Objective situation and imputability
Regarding these conditionings, the Catechism of the Catholic Church (no. 1735) states that “the imputability and responsibility for an action can be diminished or even nullified by ignorance, inadvertence, duress, fear, habit, inordinate attachments, and other psychological or social factors”. Hence,“a negative judgment about an objective situation does not imply a judgment about the imputability or culpability of the person involved”. “Individual conscience needs to be better incorporated into the Church’s praxis”. “Naturally, every effort should be made to encourage the development of an enlightened conscience” yet a person’s conscience can “also recognize with sincerity and honesty what for now is the most generous response which can be given to God” “while yet not fully the objective ideal”. Francis writes that “it is reductive to simply to consider whether or not an individual’s actions correspond to a general law or rule”. And he recalled the words of St. Thomas Aquinas, who said: ‘the more we descend to matters of detail, the more frequently we encounter defects”.
No to “casuistry”
“It is true that general rules set forth a good which can never be disregarded or neglected, but in their formulation they cannot provide absolutely for all particular situations.” At the same time, Francis pointed out, it must be said that “what is part of a practical discernment in particular circumstances cannot be elevated to the level of a rule. That would not only lead to an intolerable casuistry, but would endanger the very values which must be preserved with special care.”
Moral laws are not stones
A pastor “cannot feel that it is enough simply to apply moral laws to those living in ‘irregular’ situations, as if they were stones to throw at people’s lives”. Francis recalls casts his mind back to something that was noted by the International Theological Commission and that is that: “natural law could not be presented as an already established set of rules that impose themselves a priori on the moral subject; rather, it is a source of objective inspiration for the deeply personal process of making decisions”.
Receiving help from the Church
“Because of forms of conditioning and mitigating factors,” the Pope writes, “it is possible that in an objective situation of sin – which may not be subjectively culpable, or fully such – a person can be living in God’s grace, can love and can also grow in the life of grace and charity, while receiving the Church’s help to this end.” Important footnote no. 351 states that “in certain cases, this can include the help of the sacraments”. “By thinking that everything is black and white,” Francis observes, “we sometimes close off the way of grace and of growth, and discourage paths of sanctification which give glory to God.” “In every situation, when dealing with those who have difficulties in living God’s law to the full, the invitation to pursue the via caritatis must be clearly heard.”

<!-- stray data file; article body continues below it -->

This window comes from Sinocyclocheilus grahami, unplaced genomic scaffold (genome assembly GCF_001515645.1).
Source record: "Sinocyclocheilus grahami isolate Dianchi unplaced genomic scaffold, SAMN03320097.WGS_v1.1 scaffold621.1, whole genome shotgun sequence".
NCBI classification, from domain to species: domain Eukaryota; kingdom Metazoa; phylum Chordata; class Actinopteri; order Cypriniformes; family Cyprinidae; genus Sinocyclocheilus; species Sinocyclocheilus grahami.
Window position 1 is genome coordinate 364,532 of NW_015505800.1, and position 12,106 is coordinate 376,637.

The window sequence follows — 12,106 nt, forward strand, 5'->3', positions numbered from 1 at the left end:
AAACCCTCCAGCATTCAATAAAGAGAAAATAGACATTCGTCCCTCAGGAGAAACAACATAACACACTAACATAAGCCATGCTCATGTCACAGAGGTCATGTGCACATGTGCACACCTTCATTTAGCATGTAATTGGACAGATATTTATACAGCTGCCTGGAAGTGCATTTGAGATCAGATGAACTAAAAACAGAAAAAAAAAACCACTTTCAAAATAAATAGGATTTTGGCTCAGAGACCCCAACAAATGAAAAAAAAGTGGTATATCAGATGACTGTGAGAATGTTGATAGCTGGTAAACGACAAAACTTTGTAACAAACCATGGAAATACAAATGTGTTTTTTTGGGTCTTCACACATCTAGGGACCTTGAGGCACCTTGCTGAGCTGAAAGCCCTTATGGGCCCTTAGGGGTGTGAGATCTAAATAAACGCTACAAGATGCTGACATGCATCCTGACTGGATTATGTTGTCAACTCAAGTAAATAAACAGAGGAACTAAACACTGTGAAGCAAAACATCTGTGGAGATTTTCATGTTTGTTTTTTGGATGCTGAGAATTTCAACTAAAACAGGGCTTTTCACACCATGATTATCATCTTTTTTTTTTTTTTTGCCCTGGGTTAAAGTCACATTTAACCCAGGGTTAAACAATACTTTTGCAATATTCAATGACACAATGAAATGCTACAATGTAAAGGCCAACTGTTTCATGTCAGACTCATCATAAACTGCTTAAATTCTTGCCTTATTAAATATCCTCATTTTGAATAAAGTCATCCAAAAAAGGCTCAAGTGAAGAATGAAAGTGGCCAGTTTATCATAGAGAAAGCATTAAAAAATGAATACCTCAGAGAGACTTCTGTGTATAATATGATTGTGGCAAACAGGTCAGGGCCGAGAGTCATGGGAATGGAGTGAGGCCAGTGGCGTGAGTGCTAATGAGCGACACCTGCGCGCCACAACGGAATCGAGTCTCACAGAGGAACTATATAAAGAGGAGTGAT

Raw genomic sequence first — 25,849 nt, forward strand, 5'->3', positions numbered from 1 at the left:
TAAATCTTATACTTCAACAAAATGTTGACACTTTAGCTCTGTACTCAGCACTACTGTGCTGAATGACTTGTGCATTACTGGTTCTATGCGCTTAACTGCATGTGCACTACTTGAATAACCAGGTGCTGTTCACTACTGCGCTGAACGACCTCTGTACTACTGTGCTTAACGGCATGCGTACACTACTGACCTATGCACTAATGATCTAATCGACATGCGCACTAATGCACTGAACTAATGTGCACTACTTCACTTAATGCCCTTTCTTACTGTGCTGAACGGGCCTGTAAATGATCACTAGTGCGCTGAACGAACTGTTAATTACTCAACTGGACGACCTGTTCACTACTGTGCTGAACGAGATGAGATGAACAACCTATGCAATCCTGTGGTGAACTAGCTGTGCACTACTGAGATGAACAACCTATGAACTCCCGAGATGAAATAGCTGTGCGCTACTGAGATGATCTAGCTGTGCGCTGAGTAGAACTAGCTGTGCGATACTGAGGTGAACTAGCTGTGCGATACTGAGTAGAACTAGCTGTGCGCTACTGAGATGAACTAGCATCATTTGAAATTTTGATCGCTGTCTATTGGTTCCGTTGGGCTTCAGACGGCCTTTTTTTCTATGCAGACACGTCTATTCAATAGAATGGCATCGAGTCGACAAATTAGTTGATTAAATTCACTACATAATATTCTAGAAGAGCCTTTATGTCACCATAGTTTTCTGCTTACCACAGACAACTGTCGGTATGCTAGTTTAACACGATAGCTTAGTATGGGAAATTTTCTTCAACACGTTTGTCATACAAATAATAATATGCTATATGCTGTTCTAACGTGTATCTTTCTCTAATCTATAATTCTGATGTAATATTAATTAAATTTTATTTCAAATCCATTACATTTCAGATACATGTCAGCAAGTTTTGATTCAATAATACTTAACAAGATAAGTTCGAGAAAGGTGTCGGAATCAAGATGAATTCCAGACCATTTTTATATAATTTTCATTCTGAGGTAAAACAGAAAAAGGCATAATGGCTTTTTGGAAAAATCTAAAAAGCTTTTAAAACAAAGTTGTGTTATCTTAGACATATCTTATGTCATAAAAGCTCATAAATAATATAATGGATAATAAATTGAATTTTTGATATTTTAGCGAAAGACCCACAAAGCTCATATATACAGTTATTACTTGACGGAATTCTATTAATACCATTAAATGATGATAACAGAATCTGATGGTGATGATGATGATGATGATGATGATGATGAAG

Never desist from proposing the full ideal
The Pope stresses that “in order to avoid all misunderstanding, I would point out that in no way must the Church desist from proposing the full ideal of marriage”. Discerning situations on a case by case basis does not mean holding back from presenting “God’s plan in all its grandeur”. “Any kind of relativism” “would be a lack of fidelity to the Gospel”.
Possible stages of growth
“At the same time, from our awareness of the weight of mitigating circumstances” it follows that “without detracting from the evangelical ideal, there is a need to accompany with mercy and patience the eventual stages of personal growth”. The Pope says he understands “those who prefer a more rigorous pastoral care which leaves no room for confusion”. “But I sincerely believe that Jesus wants a Church attentive to the goodness which the Holy Spirit sows in the midst of human weakness”. “The Church’s pastors, in proposing to the faithful the full ideal of the Gospel and the Church’s teaching, must also help them to treat the weak with compassion, avoiding aggravation or unduly harsh or hasty judgements.”
Giving space to God’s love
The teaching of moral theology “should not fail to incorporate these considerations,” Francis remarks, explaining that “at times we find it hard to make room for God’s unconditional love”. The footnote added to this passage of the text is significant. In it, the Pope writes: “Some priests demand of penitents a purpose of amendment so lacking in nuance that it causes mercy to be obscured by the pursuit of a supposedly pure justice. For this reason, it is helpful to recall the teaching of Saint John Paul II,” who, in a letter to Cardinal William Baum, “stated that the possibility of a new fall “should not prejudice the authenticity of the resolution”.
The logic of forgiveness
The mind-set that “should prevail” in the Church, is a pastoral discernment that “is ever ready to understand, forgive, accompany, hope, and above all integrate”. Francis invites faithful who find themselves “in complicated situations” “to speak confidently with their pastors”. “They may not always encounter in them a confirmation of their own ideas or desires but they will surely receive some light to help them better understand their situation”. The Pope ends by saying: “I also encourage the Church’s pastors to listen to them with sensitivity and serenity, with a sincere desire to understand their plight and their point of view”.